For this gnocchi, ricotta is our egg. Ricotta is deliciously creamy and binding which is why you don’t need the egg. I have made sweet potato gnocchi with just the sweet potato and flour and it turns out great. But I way prefer it with the ricotta. Full fat ricotta is best but a light ricotta can also be used.
Parmesan cheese is also delicious in gnocchi but I recommend you hold off on adding it until you become more comfortable with working with gnocchi dough. Don’t worry, we add lots when we serve the gnocchi so you won’t miss it.
Note: If the ricotta you buy is very wet, leave it to drain in a sieve over a bowl for a few hours.
Make the sweet potato gnocchi
Still with me? Good, because once you get over the bit of hurdle with dough, you will love how easy these are to make.
Here is the step-by-step:
- Cook the Potatoes. The sweet potatoes are microwaved, or baked, until completely soft and tender.
- Mash the sweet potatoes. Once the potato are cool enough to handle, use a fork, or potato ricer to mash them until smooth, with as few lumps as possible.
- Mix the sweet potato with ricotta cheese. Add the ricotta, salt, and pepper to the sweet potato mash and whisk until smooth. It is important to mix the ricotta in before you add the flour.
- Add the flour bit by bit. Do not go by any measurement here. Add the flour 1/2 cup at a time and mix lightly. Stop when the mixture feels manageable enough to shape, but is not too sticky or too dry. Dump the mixture onto a lightly floured surface and shape into a uniform log or ball without kneading the dough too much. It should remain fairly shaggy looking on the inside of the log.
- Shape the gnocchi. Lightly flour a large baking sheet (for holding gnocchi). Cut a small chunk from your dough. On the floured surface, roll it out into a rope. Using a metal bench scraper, or sharp knife, cut the rope into roughly 1-inch pieces. Place the cut gnocchi on the baking sheet and repeat until all the dough is used. I don’t bother making marks on the gnocchi but feel free to do so if you wish.
- Boil the gnocchi. Add the gnocchi in batches to a large pot of water that is set to a gentle boil. They will immediately sink to the bottom and when ready they will pop up to the surface. This only takes about 2-3 minutes.
- Prepare the sauce. Place a large skillet over medium high and melt 2 tablespoons butter. When it starts to brown, add 16 sage leaves and let the leaves get crispy, for about 1 minute. Remove the skillet from the heat and set aside. Transfer a few of the leaves to a plate for garnish.
- Toss the gnocchi in sauce. Once the gnocchi are bobbing on the surface, wait a few seconds then scoop them out. Place them in a well-oiled bowl so they don’t stick. Alternatively, add them directly to the hot skillet to toss and brown in the prepared sauce. The latter becomes a little tricky to manage alone so it is best to do this if you have another person helping you. Add them in batches to the skillet so they have room to brown nicely.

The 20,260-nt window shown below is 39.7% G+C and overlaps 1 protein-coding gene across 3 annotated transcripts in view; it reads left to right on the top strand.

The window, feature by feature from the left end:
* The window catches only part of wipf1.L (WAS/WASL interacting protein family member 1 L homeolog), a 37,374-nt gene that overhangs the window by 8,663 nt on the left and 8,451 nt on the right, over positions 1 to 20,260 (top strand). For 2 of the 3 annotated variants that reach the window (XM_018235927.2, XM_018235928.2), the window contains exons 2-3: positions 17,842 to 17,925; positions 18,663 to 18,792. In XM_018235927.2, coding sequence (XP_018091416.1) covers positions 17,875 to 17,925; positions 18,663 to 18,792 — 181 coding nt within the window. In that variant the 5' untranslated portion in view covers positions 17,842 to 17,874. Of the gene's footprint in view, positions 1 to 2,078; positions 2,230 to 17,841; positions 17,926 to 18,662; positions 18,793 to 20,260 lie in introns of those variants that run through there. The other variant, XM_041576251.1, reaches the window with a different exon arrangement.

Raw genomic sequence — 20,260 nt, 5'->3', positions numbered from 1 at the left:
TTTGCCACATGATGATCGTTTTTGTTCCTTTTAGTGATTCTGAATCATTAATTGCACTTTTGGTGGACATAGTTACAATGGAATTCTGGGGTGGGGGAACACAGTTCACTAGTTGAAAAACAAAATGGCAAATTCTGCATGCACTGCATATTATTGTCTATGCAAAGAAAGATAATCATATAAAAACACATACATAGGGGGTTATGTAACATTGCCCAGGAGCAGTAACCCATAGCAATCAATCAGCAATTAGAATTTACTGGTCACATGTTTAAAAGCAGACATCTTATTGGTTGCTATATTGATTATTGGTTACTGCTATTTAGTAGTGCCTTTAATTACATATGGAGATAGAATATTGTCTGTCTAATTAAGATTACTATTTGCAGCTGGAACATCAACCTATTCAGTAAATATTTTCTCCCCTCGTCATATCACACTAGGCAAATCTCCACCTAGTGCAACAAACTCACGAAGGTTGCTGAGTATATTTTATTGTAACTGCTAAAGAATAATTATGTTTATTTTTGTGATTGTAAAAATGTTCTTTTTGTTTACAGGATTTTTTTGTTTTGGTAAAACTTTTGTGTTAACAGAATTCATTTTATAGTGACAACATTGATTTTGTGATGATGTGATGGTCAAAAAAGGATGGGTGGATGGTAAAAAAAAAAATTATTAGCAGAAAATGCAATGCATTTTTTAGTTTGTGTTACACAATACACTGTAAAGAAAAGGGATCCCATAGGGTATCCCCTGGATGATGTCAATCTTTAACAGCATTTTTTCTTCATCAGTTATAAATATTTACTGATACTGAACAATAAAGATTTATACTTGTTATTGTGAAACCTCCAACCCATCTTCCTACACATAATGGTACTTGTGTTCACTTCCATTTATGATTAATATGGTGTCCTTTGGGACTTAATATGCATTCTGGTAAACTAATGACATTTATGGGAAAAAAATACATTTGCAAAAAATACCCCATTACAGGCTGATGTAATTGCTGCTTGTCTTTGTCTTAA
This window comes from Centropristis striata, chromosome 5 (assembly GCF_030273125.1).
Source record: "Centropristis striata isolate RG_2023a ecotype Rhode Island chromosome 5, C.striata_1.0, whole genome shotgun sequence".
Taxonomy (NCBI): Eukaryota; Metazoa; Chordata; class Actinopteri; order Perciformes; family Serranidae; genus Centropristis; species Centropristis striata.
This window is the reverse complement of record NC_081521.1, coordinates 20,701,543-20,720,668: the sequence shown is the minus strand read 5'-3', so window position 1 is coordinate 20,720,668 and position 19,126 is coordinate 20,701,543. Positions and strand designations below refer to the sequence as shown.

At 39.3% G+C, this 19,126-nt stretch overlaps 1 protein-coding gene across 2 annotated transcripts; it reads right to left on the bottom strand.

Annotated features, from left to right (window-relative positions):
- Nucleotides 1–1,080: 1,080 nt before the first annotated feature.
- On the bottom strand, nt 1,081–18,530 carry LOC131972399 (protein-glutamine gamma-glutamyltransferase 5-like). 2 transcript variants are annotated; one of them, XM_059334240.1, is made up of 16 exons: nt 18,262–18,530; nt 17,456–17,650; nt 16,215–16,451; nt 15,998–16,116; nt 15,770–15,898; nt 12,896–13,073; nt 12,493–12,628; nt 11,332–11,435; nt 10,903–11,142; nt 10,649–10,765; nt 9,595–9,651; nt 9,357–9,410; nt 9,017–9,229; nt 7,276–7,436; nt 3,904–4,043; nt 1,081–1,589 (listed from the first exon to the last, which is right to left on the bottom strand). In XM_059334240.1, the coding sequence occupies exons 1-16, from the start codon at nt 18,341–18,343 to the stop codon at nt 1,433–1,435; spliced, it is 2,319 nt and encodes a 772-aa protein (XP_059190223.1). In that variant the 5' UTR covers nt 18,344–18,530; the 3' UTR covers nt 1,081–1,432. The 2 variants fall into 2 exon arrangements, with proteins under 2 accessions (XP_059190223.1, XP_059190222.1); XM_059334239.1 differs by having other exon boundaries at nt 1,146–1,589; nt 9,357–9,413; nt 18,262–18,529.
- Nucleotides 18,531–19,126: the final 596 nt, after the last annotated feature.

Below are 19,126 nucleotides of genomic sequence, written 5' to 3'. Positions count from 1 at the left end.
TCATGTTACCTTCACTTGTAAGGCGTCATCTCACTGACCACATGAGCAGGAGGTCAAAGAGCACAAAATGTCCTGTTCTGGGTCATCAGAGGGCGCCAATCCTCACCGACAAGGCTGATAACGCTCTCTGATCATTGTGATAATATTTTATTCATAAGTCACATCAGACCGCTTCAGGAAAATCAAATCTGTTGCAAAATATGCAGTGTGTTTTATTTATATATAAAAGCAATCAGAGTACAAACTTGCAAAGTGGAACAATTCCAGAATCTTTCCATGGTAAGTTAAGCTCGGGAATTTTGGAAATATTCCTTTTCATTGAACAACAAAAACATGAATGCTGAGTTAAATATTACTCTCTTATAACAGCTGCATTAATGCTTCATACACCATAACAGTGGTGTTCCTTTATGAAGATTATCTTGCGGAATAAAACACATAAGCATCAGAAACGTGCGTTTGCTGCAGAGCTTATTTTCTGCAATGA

- To serve. Once the gnocchi are crispy and brown add the spinach and cook until wilted, 1-2 minutes. Divide among bowls, top with Parmesan cheese and a few sage leaves for garnish.
Tips to make the best sweet potato gnocchi
- Use as little flour as possible: This may be the most important tip of all. As previously mentioned you want the dough to be just a little bit sticky. If you use too much flour and the dough loses its stickiness, your gnocchi will most certainly turn out dense. That said, it is best to go use just a little too much flour than not enough. It’s better to have a slightly dense gnocchi than a disintegrated, inedible one.
- Mash the sweet potato while still warm: Warm and dry potatoes yield a fluffier mixture.
- Keep the dough simple: You can get really creative when making gnocchi by adding spices, cheese, etc. creative possibilities. But I highly recommend you become familiar and comfortable with making this basic recipe. Once you have made it a few times, feel free to add other ingredients.
- Don’t use any mixers: This is not a dough that need kneading and it definitely should not be over mixed. Use your hands to mix the dough so you can get the feel of how sticky, or how dry the dough is. Once you make gnocchi a fe time, you will get the feel for it.
- Don’t boil the water aggressively: If the water is at a rolling boil, you risk the gnocchi falling apart. The water should be at a very gentle boil which will still cook the gnocchi quickly.
- Don’t overwork the rolled out dough: If you spend too much time rolling out the ropes, you will overwork the dough. When you roll the dough into thin ropes, spread your fingers and start at the centre of the dough portion, rolling and gently working out toward the ends. You don’t need to smooth out the cracks.
- Brush off excess flour: If the gnocchi have too much flour on them before cooking, the water will turn cloudy and starchy. Don’t use too much flour when shaping the gnocchi and brush off as much s possible.
- Cook the gnocchi in small batches: Gnocchi need space to float up when ready.
How to serve sweet potato gnocchi